Brazil in focus: Why is the startup ecosystem booming?

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Gordon Hunt
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The startup ecosystem of Brazil is riding a high. Key Brazilian business leaders share their thoughts on why the business economy is thriving and what the country needs to do to maintain this upward trajectory.

As of 2022, Brazil is the world’s twelfth largest economy (Yahoo! Finance) and is experiencing a startup ecosystem boom. Felipe Matos, president of the Brazilian Startup Association, said that Brazilian startups raised almost US$10 billion in investment in 2022. In 2018, there were no unicorn startups in the whole country. Today? Brazil has a total of 30.

Brazil’s largest city, São Paulo, is home to 2,770 startups – the highest number in the country. Such is the city’s presence that 63 percent of all companies operating in Brazil have a São Paulo location.

Rio de Janeiro, meanwhile, is making a huge effort to make the city’s business ecosystem attractive to tech-savvy talent, particularly in the fintech and blockchain industries. This drive has seen Rio rank in the top five for Latin American startup ecosystem performance and first for local knowledge by Startup Genome.

What are the keys to this success? Agrosmart founder and CEO Mariana Vasconcelos said the Covid-19 pandemic actually helped Brazil’s most innovative companies by “accelerating the adoption of technologies in all sectors”.

Jean Sigrist, Mariana Vasconcelos and Felipe Matos discussing the startup ecosystem of BrazilJean Sigrist, Mariana Vasconcelos and Felipe Matos discussing the startup ecosystem of Brazil at Web Summit 2022. Image: Lukas Schulze/Web Summit (CC BY 2.0)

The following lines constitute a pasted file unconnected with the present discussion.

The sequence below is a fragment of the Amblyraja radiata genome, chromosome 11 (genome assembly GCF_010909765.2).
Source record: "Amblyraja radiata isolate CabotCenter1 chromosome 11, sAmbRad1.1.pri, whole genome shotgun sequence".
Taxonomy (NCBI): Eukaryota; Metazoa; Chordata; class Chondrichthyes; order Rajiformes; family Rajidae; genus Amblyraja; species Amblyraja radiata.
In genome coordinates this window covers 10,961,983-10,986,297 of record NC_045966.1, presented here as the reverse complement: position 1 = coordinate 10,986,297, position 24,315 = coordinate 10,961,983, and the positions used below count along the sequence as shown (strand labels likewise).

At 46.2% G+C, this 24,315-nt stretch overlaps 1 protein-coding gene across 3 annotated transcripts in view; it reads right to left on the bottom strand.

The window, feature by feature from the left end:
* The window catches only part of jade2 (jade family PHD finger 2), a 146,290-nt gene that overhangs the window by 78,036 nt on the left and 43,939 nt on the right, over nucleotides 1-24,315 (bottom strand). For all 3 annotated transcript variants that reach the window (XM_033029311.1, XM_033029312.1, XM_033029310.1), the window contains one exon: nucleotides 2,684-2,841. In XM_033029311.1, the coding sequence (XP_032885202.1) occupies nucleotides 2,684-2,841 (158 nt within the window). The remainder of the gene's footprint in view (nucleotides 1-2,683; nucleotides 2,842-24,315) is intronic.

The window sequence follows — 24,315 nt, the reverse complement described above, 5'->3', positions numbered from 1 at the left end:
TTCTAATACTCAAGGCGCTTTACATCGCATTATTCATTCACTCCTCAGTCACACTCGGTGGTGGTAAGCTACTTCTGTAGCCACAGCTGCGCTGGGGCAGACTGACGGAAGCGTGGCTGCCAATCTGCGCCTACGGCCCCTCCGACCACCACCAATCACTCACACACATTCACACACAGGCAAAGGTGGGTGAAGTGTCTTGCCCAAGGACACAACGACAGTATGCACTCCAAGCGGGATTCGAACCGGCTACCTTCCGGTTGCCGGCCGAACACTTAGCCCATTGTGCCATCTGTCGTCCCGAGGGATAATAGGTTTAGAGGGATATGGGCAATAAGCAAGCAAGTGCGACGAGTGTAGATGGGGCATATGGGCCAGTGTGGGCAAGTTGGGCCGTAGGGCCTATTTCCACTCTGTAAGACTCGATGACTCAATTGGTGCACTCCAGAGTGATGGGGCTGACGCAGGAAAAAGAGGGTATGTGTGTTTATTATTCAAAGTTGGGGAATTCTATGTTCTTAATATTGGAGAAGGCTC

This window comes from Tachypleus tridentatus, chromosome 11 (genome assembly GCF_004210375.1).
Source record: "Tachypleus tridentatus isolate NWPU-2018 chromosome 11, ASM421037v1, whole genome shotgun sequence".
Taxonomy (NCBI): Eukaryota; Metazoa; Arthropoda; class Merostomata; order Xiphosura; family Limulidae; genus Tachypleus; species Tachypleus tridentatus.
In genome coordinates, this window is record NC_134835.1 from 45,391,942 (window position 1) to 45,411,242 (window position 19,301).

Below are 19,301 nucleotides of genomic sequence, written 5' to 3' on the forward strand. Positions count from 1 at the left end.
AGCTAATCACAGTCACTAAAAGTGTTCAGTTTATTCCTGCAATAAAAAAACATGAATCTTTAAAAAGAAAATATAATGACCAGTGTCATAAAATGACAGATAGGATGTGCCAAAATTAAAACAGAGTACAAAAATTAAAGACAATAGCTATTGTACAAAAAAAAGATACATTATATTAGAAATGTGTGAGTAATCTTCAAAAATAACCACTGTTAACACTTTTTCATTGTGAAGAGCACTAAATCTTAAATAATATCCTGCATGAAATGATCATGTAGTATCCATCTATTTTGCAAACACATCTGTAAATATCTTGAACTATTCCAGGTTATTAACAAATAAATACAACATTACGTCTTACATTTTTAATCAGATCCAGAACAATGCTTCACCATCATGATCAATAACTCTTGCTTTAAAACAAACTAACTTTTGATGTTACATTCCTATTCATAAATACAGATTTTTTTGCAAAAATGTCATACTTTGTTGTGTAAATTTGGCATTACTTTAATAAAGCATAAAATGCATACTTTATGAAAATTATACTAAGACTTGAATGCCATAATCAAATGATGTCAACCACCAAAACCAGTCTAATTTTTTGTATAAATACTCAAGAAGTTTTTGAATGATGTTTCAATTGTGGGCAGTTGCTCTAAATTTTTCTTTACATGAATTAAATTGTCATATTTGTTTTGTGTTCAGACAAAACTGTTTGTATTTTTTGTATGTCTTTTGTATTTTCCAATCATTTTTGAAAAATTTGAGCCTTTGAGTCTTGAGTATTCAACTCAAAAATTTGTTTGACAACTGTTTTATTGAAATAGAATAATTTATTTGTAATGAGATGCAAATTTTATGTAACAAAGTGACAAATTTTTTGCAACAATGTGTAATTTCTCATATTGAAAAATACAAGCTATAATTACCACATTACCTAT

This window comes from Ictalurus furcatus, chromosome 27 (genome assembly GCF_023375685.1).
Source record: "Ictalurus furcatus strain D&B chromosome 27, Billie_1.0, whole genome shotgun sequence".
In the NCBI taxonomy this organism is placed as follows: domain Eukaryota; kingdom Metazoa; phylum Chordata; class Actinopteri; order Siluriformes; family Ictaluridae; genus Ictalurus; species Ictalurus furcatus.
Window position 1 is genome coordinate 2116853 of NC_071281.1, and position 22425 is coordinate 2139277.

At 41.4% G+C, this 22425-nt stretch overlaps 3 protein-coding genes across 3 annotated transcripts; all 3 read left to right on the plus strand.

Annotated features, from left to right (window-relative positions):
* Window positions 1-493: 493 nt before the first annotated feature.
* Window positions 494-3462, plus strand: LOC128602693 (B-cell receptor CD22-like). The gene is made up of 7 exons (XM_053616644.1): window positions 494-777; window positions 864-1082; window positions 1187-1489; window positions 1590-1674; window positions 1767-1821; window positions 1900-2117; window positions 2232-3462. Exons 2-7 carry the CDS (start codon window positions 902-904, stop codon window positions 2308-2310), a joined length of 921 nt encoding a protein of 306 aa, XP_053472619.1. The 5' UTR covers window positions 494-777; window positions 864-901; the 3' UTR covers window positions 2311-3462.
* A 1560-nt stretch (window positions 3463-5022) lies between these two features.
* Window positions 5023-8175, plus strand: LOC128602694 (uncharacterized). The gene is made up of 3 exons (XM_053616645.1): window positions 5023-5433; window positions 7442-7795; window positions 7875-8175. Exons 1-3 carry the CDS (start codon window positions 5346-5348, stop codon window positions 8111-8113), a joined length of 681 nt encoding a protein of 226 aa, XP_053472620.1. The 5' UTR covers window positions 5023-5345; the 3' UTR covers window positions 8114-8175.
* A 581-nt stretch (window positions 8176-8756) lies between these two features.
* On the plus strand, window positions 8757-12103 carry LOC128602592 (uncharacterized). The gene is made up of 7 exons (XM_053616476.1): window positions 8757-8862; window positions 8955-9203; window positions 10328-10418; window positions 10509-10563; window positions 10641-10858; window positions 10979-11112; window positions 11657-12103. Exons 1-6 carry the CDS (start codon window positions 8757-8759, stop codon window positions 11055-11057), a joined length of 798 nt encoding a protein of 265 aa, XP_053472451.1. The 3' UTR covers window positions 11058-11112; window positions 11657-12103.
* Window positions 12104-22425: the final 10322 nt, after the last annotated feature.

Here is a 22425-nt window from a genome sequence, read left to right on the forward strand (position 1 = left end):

Mariana also pointed to the technological revolution of Brazilian agriculture as critical to modernizing a decisive contributor to national GDP. A 2022 European Parliamentary Research report identified that farming accounts for about one-fifth of Brazil’s labor force, as well as producing much of the national energy supply (almost half of Brazil’s energy supply comes from sugarcane biomass, hydraulic energy and firewood).

Brazil’s rapid adoption of digital fintech services (the World Economic Forum claimed it leads the Latin American region) has also helped to expand the national market. Jean Sigrist, co-founder and chairman of Neon, added the rise of Brazilian fintechs has helped to bring more people into the enterprise economy: “Financial inclusion leads to social inclusion.”

Jean said the cost of banking services in Brazil had also forced many people to share accounts: “Digital banking changed people’s lives and gave them access to financial independence.”

This panel of Brazilian entrepreneurs also looked ahead to the challenges the country may face in continuing its growth into an uncertain economic period and offered their solutions:

“The biggest challenge for our ecosystem is a shortage of talent … and we need to approach this problem by training more people in tech.”

– Felipe Matos

“The challenge [for Brazil’s ecosystem] is maintaining growth while still extending runway.”

– Mariana Vasconcelos

“The capital is there, and we know there are cycles. We need to surf these cycles and ensure we get to the other side with healthy companies.”

– Jean Sigrist

Want to meet other high-impact startup founders? Web Summit Rio will gather more than 900 emerging company leaders together to learn, network, and meet investors. Do you want to be part of the experience?

Main image of Brazil light map: Nook Hok/Shutterstock

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